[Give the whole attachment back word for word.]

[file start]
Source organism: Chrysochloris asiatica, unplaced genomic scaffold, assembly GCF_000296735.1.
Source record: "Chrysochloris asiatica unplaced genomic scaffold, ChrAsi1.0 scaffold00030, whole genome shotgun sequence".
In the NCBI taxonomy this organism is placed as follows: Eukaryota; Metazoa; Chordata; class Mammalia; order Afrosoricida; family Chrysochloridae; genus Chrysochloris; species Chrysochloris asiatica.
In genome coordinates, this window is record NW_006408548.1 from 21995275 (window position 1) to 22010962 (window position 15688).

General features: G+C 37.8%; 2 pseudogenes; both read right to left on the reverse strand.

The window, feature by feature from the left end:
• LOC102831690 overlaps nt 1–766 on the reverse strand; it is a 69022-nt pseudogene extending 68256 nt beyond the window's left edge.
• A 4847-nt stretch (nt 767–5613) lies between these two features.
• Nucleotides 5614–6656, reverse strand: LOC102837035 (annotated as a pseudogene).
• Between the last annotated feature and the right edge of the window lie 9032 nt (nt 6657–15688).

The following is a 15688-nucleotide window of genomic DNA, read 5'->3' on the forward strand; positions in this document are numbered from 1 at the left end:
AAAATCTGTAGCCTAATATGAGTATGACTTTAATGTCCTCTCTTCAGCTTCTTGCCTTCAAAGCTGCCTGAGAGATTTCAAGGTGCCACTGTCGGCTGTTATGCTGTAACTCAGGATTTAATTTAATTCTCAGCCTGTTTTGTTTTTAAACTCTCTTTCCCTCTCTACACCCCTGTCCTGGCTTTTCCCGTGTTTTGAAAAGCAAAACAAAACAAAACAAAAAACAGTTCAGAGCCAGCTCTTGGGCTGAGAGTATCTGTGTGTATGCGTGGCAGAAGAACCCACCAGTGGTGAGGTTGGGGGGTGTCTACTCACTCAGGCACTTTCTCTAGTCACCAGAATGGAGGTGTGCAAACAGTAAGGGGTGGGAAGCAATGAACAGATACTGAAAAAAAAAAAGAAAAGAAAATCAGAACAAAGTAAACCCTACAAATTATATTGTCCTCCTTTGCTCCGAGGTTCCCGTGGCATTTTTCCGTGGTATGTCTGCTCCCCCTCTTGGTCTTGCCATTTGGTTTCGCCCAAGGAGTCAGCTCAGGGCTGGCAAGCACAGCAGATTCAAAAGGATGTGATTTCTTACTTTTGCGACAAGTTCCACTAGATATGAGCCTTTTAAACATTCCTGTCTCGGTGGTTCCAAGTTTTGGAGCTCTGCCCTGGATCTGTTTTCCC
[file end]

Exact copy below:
Source organism: Chrysochloris asiatica, unplaced genomic scaffold, assembly GCF_000296735.1.
Source record: "Chrysochloris asiatica unplaced genomic scaffold, ChrAsi1.0 scaffold00030, whole genome shotgun sequence".
In the NCBI taxonomy this organism is placed as follows: Eukaryota; Metazoa; Chordata; class Mammalia; order Afrosoricida; family Chrysochloridae; genus Chrysochloris; species Chrysochloris asiatica.
In genome coordinates, this window is record NW_006408548.1 from 21995275 (window position 1) to 22010962 (window position 15688).

General features: G+C 37.8%; 2 pseudogenes; both read right to left on the reverse strand.

The window, feature by feature from the left end:
• LOC102831690 overlaps nt 1–766 on the reverse strand; it is a 69022-nt pseudogene extending 68256 nt beyond the window's left edge.
• A 4847-nt stretch (nt 767–5613) lies between these two features.
• Nucleotides 5614–6656, reverse strand: LOC102837035 (annotated as a pseudogene).
• Between the last annotated feature and the right edge of the window lie 9032 nt (nt 6657–15688).

The following is a 15688-nucleotide window of genomic DNA, read 5'->3' on the forward strand; positions in this document are numbered from 1 at the left end:
AAAATCTGTAGCCTAATATGAGTATGACTTTAATGTCCTCTCTTCAGCTTCTTGCCTTCAAAGCTGCCTGAGAGATTTCAAGGTGCCACTGTCGGCTGTTATGCTGTAACTCAGGATTTAATTTAATTCTCAGCCTGTTTTGTTTTTAAACTCTCTTTCCCTCTCTACACCCCTGTCCTGGCTTTTCCCGTGTTTTGAAAAGCAAAACAAAACAAAACAAAAAACAGTTCAGAGCCAGCTCTTGGGCTGAGAGTATCTGTGTGTATGCGTGGCAGAAGAACCCACCAGTGGTGAGGTTGGGGGGTGTCTACTCACTCAGGCACTTTCTCTAGTCACCAGAATGGAGGTGTGCAAACAGTAAGGGGTGGGAAGCAATGAACAGATACTGAAAAAAAAAAAGAAAAGAAAATCAGAACAAAGTAAACCCTACAAATTATATTGTCCTCCTTTGCTCCGAGGTTCCCGTGGCATTTTTCCGTGGTATGTCTGCTCCCCCTCTTGGTCTTGCCATTTGGTTTCGCCCAAGGAGTCAGCTCAGGGCTGGCAAGCACAGCAGATTCAAAAGGATGTGATTTCTTACTTTTGCGACAAGTTCCACTAGATATGAGCCTTTTAAACATTCCTGTCTCGGTGGTTCCAAGTTTTGGAGCTCTGCCCTGGATCTGTTTTCCC